Yilmaz Dziewior

  • Andrea Fraser

    One of the first things a visitor to the Sprengel Museum encounters are signs explaining the history of the institution and its collection. In her large-scale project, Andrea Fraser changes all that—sort of. Installing video and display boards, she’ll inform visitors about the museum’s meaning and evolution in her signature deadpan fashion. For the project, curated by the Sprengel’s Dietmar Elger, she’s sifted through documents pertaining to the history of the institution, and her video features appearances by the museum’s director, the cultural commissioner for Hannover, and a government official

  • Pipilotti Rist

    Few other young Swiss artists are in as much demand internationally as Pipilotti Rist. Most recently she's been invited to guest-edit an issue of the prestigious cultural magazine du and even named artistic director of “Expo Schweiz 2001.” Britta Schmitz, chief curator of the Hamburger Bahnhof, has arranged for Rist's first solo show in Germany, a site-specific room-size installation titled Remake of the Weekend. Earlier works by the artist, including Ever is Over All, her much discussed contribution to the 1997 Venice Biennale, will also be presented as part of the institution's permanent

  • Jochen Klein

    The first solo exhibition of work by Jochen Klein—an artist who died last summer from AIDS-related causes—was especially tragic because of the great promise it revealed. Klein was only thirty at the time of his death. After studying at the Munich Academy of Art, he traveled to New York, where he became a member of Group Material. This was not the first time he took a theoretical approach to artmaking: in Munich he had participated in group exhibitions at the Munich Kunstverein dealing with utopian design and gender. Together with Thomas Eggerer (with whom he collaborated on theoretical texts),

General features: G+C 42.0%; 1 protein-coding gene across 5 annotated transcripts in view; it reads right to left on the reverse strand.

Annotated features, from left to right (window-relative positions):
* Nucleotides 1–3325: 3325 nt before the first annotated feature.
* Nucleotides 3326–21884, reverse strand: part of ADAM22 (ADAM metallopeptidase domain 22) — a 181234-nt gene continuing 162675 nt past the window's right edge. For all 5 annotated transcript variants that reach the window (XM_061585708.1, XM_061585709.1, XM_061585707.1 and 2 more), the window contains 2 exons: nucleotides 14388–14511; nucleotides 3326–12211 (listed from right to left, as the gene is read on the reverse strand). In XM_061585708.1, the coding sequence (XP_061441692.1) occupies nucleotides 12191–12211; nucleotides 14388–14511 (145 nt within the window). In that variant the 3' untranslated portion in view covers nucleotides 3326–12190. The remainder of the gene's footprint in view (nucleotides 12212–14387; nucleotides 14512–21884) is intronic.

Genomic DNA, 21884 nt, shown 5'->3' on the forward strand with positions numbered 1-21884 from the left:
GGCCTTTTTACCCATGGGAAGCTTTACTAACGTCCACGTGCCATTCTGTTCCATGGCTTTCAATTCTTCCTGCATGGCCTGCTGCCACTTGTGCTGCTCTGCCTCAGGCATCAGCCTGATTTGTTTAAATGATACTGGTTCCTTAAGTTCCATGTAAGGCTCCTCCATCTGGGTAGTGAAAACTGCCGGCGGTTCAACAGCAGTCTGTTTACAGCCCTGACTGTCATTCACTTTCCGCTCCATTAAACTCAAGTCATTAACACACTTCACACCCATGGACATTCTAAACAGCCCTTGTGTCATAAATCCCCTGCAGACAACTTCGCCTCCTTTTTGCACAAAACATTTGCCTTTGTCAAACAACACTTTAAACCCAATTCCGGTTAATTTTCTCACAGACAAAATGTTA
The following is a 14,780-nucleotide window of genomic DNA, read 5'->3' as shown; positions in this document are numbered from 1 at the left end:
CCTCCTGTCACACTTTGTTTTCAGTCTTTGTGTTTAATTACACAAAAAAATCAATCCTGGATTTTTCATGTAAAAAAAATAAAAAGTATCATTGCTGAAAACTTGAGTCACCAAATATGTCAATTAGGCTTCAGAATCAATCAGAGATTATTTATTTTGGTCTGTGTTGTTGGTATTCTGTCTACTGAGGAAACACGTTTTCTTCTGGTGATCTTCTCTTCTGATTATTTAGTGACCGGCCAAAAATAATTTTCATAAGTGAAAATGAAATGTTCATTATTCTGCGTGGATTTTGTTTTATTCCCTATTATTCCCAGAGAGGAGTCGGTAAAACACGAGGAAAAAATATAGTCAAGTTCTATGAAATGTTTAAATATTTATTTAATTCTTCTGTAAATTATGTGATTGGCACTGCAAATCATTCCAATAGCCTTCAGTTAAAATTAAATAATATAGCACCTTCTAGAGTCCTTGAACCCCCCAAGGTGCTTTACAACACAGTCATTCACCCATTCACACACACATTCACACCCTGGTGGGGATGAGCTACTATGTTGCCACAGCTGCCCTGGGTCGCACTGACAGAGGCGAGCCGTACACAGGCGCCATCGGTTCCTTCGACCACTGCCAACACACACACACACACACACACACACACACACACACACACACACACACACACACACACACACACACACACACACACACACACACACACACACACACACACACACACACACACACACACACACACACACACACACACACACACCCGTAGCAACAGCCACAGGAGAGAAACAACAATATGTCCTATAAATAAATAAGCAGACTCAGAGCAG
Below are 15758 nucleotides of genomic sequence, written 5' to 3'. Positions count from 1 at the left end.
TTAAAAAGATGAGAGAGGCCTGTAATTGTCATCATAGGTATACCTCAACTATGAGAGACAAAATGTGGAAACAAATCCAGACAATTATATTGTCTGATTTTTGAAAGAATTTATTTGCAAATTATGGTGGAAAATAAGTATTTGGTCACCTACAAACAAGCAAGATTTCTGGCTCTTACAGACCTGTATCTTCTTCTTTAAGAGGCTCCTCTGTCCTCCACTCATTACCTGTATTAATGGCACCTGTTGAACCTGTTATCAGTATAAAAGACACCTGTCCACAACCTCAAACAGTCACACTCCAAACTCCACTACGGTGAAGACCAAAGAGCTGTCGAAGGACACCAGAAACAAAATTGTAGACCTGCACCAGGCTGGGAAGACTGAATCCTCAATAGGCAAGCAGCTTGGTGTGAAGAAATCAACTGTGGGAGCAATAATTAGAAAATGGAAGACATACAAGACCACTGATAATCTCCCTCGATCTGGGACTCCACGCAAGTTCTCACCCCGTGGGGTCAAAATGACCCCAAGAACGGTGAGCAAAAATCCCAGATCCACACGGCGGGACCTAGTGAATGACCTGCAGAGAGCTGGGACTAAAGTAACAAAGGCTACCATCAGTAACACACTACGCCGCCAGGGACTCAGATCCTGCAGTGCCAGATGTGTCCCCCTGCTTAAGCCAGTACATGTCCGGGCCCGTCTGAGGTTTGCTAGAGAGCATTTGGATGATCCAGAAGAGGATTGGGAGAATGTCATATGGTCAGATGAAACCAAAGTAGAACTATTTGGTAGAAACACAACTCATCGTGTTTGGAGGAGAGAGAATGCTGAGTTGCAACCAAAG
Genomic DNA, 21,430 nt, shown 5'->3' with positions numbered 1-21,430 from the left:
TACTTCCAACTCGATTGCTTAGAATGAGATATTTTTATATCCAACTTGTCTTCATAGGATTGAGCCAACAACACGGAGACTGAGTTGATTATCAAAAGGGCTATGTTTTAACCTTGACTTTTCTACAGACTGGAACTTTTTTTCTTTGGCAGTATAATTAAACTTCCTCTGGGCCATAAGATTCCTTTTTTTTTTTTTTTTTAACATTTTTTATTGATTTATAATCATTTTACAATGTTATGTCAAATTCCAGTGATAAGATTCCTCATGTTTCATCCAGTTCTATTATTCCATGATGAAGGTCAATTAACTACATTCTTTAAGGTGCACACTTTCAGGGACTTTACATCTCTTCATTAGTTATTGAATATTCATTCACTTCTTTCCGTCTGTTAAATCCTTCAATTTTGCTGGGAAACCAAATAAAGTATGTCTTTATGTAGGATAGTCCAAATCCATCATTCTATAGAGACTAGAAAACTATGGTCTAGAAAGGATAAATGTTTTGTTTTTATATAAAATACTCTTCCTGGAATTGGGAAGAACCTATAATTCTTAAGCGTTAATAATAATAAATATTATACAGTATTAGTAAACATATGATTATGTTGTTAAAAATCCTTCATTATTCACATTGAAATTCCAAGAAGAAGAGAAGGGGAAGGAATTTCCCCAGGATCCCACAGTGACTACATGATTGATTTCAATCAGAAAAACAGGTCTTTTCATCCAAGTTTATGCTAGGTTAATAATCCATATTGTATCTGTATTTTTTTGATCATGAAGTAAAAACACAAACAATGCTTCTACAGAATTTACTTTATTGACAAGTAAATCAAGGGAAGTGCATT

• Heimo Zobernig

    With its limited colors and forms, Heimo Zobernig’s installation Ein Fernsehstudio für UTV (A television studio for UTV, 1997) could be read in part as an ironic commentary on Minimalism. A painting with broad stripes also hinted at Zobernig’s interest in color theory, but in the context of the installation, it became a test pattern on a television screen. The colors of the stripes (white, yellow, dark blue, green, dark red, medium red, blue, and black) reappeared on eight monochrome Styrofoam rectangular blocks that were strewn around the space. While Zobernig intended the blocks to serve as

  • Joep van Lieshout

    One could find everything needed to live—or at least survive—in Joep van Lieshout’s recent exhibition. The artist had filled the museum’s oblong space with a long series of objects that incorporated various household items, including everything from kitchen appliances (even one intended to be used in pig-butchering, along with dried sausages) to a water closet.

    At first glance, one might assume that van Lieshout’s new works are merely symptoms of the current vogue for “furniture art.” His counters, bathtubs, and cabinets, his built-in sleep and work stations, are at once aestheticized and

  • Komar & Melamid

    Vitaly Komar and Alexander Melamid first captured public attention through their large-scale installations dealing with the history of Russia and send-ups of Socialist Realist painting. For the past few years the pair has been carrying out poker-faced surveys of aesthetic likes and dislikes, statistically sorted by age, gender, income level, and profession, in an attempt to suss out the kind of art the public loves best and hates most. In an exhibition curated by Evelyn Weiss, the images the pair have created from survey data in thirteen countries around the globe—including the USA, Russia,